Power players Duke and Dominion scrub a groundbreaking project attacked by environmentalists and championed by eastern N.C. business recruiters.
Six years after it was announced and more than $4 billion was invested, the 600-mile Atlantic Coast Pipeline was cancelled in early July, ending dreams of proponents who said its natural gas delivery would bolster the economic prospects of eastern North Carolina.
Environmental groups and activists including former Vice President Al Gore and the Rev. William Barber hailed the decision by utility giants Duke Energy and Dominion Energy as a victory for alternative energy and a greener future. Project opponents credited the cancellation to increasing public hostility toward the effects of fossil fuels on climate change amid increasing wildfires, rising sea levels and higher average temperatures.
Duke officials and business groups said environmental activism and continued legal challenges make it difficult for U.S. companies to build infrastructure projects, even in underserved areas. They say the result is likely to be more expensive — and potentially less reliable — energy. It was a stunning rebuke of Duke and Richmond, Va.-based Dominion, which The Washington Post called its state’s “most powerful corporation.”
The decision was an obvious blow for eastern North Carolina’s ability to attract new businesses, says Christopher Chung, CEO of the Economic Development Partnership of North Carolina. The pipeline was expected to deliver natural gas from northeast U.S. wells to areas of Virginia and North Carolina lacking service. Nearly one-third of the 600-mile pipeline would have run through eight N.C. counties, many of which have lost population and jobs over the last decade.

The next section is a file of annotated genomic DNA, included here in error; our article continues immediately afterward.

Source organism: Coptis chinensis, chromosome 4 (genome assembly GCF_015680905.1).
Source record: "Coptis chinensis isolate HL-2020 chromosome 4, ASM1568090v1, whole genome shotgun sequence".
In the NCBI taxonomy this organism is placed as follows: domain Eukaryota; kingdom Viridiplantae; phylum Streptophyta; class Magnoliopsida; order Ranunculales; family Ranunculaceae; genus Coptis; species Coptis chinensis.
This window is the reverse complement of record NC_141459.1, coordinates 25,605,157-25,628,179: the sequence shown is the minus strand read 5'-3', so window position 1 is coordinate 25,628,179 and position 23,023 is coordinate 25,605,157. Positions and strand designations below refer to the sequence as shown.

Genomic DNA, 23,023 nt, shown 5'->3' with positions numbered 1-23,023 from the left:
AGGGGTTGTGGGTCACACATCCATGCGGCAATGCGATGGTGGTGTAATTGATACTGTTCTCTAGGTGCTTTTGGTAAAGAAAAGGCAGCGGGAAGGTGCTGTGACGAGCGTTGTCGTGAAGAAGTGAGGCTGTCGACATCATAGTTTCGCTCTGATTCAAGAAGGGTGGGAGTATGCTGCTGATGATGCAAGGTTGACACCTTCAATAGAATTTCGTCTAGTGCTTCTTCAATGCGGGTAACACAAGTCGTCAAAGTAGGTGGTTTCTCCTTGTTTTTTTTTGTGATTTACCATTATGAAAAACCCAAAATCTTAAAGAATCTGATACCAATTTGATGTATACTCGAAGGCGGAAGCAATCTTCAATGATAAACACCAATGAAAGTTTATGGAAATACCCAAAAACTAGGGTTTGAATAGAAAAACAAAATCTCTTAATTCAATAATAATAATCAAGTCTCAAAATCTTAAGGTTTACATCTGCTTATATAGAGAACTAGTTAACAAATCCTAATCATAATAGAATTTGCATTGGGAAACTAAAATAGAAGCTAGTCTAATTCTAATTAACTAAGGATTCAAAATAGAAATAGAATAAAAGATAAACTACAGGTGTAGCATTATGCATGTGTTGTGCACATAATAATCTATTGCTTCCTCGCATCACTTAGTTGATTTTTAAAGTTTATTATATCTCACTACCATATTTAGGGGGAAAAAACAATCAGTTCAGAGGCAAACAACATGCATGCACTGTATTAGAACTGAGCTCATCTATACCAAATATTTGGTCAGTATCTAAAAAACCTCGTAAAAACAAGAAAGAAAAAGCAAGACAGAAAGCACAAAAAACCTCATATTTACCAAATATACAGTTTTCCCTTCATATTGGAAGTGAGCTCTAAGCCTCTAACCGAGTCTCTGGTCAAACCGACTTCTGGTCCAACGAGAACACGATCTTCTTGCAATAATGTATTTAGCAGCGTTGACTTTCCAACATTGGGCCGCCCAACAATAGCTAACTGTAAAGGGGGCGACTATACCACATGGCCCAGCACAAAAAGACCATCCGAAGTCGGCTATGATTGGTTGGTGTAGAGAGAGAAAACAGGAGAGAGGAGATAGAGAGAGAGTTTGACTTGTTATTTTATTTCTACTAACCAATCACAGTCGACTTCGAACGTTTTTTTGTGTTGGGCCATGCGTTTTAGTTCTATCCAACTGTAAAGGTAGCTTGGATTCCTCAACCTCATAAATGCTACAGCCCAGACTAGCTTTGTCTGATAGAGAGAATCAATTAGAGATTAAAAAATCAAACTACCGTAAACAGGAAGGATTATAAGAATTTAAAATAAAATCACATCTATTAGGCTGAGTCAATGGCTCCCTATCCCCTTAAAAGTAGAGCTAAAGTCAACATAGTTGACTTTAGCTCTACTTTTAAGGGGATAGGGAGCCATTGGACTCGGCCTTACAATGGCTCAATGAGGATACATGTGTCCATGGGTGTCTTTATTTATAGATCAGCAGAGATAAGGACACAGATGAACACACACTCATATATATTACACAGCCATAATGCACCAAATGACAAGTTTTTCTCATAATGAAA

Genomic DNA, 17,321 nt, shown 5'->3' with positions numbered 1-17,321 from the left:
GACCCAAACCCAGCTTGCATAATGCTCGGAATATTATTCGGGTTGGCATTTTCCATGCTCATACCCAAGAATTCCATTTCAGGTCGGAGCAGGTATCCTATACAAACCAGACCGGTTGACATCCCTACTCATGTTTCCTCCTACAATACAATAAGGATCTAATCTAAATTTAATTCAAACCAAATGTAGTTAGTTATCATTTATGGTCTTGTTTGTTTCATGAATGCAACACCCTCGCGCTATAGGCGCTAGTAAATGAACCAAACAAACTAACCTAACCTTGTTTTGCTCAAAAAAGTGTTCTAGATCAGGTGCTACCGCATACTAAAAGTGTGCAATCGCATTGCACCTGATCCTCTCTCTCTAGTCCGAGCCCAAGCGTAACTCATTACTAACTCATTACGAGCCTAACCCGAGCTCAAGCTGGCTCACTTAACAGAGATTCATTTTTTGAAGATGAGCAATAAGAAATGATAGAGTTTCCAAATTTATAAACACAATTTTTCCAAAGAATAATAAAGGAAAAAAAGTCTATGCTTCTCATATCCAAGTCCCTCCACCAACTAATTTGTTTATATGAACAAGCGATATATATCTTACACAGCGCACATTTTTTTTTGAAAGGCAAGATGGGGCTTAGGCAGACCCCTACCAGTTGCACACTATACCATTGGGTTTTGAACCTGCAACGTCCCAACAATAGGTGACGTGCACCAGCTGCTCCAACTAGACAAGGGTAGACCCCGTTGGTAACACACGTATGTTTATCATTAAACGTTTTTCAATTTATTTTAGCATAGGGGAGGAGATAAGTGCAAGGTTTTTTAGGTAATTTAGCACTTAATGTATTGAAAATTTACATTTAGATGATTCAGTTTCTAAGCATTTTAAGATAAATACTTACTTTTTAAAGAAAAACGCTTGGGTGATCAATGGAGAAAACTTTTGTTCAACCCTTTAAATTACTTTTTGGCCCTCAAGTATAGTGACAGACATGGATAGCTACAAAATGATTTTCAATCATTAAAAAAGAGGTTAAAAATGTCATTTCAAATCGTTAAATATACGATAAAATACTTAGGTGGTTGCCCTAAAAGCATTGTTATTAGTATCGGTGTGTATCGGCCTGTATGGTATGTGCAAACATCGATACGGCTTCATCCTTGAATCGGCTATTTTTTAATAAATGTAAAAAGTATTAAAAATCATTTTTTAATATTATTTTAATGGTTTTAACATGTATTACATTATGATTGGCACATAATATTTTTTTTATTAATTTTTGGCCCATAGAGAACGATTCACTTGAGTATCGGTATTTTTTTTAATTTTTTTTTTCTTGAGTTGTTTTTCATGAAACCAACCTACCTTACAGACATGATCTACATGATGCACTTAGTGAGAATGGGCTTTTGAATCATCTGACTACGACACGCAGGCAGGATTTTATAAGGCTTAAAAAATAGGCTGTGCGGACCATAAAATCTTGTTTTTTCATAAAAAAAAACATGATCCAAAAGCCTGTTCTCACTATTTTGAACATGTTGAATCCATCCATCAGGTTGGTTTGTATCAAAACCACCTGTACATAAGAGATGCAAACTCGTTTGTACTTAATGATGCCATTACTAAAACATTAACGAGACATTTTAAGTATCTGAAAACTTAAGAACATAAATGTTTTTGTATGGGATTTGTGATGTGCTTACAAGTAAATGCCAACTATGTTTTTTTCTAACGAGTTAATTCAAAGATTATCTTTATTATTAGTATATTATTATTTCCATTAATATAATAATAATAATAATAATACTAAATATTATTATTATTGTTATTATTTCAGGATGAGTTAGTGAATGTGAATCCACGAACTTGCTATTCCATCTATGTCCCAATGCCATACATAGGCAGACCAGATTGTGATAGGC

Chung says his team routinely struggles to convince businesses looking for expansion sites to consider the eastern region. “The ACP would have allowed more industrial parks in the region to offer natural gas service where it is now prohibitively out of reach.”
N.C. Chamber CEO Gary Salamido blamed the decision on an “activist environmental legal strategy [that] is hurting working people. Businesses and the people who work for them want a clean environment as much as anyone.”
But Michael Regan, secretary of the N.C. Department of Environmental Quality and an appointee of Gov. Roy Cooper, praised the decision. “Now, we should focus on clean energy solutions that protect the environment and all North Carolinians, while creating thousands of jobs and boosting economies statewide.”
The decision was a financial hit for the utilities, which had forecasted the project would ultimately cost $8 billion, double original estimates. Dominion Energy lost 11% of its market value in the week following the decision. It had a 53% ownership in the ACP, with the balance controlled by Duke and subsidiary Piedmont Natural Gas.
Duke expects to write down its investment by as much as $2.5 billion in the second quarter. It marks another difficult chapter for CEO Lynn Good, who is battling to force N.C. customers to pay part of the $8 billion or more costs of coal-ash removal, following a large 2014 Dan River spill.
Asked about eastern North Carolina’s prospects, Duke spokesman Neil Nissan noted: “The lack of additional natural gas infrastructure in the region hinders the ability of existing businesses to grow and is an impediment to new businesses locating in the region. We believe eastern North Carolina deserves the same opportunities for job growth and economic development as the rest of the state.”
In September, Duke will file an “Integrated Resource Plan” to provide multiple approaches to offer “clean, reliable [and] affordable” energy over the next few decades after working with state leaders, customers and others, Nissan says. ■